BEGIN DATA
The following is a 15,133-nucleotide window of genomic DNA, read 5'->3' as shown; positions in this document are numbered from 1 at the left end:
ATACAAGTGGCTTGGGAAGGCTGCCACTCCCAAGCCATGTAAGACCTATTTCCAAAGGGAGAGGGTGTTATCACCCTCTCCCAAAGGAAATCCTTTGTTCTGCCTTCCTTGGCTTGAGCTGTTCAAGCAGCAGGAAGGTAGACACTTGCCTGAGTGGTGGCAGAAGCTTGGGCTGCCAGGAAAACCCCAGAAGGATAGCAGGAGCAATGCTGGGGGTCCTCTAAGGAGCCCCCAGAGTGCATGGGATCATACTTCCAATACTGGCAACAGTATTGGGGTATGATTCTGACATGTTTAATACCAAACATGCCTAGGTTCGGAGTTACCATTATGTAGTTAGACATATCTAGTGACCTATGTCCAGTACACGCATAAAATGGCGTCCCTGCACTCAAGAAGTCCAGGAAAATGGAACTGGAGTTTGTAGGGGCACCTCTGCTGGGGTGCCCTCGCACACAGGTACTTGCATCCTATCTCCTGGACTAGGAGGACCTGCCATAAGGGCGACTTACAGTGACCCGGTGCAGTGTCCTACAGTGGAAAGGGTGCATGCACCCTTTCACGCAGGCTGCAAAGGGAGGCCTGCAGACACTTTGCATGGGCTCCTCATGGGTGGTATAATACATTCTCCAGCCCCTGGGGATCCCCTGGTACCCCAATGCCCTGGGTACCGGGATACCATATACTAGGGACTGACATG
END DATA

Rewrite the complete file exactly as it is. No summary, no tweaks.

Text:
The following is a 15,133-nucleotide window of genomic DNA, read 5'->3' as shown; positions in this document are numbered from 1 at the left end:
ATACAAGTGGCTTGGGAAGGCTGCCACTCCCAAGCCATGTAAGACCTATTTCCAAAGGGAGAGGGTGTTATCACCCTCTCCCAAAGGAAATCCTTTGTTCTGCCTTCCTTGGCTTGAGCTGTTCAAGCAGCAGGAAGGTAGACACTTGCCTGAGTGGTGGCAGAAGCTTGGGCTGCCAGGAAAACCCCAGAAGGATAGCAGGAGCAATGCTGGGGGTCCTCTAAGGAGCCCCCAGAGTGCATGGGATCATACTTCCAATACTGGCAACAGTATTGGGGTATGATTCTGACATGTTTAATACCAAACATGCCTAGGTTCGGAGTTACCATTATGTAGTTAGACATATCTAGTGACCTATGTCCAGTACACGCATAAAATGGCGTCCCTGCACTCAAGAAGTCCAGGAAAATGGAACTGGAGTTTGTAGGGGCACCTCTGCTGGGGTGCCCTCGCACACAGGTACTTGCATCCTATCTCCTGGACTAGGAGGACCTGCCATAAGGGCGACTTACAGTGACCCGGTGCAGTGTCCTACAGTGGAAAGGGTGCATGCACCCTTTCACGCAGGCTGCAAAGGGAGGCCTGCAGACACTTTGCATGGGCTCCTCATGGGTGGTATAATACATTCTCCAGCCCCTGGGGATCCCCTGGTACCCCAATGCCCTGGGTACCGGGATACCATATACTAGGGACTGACATG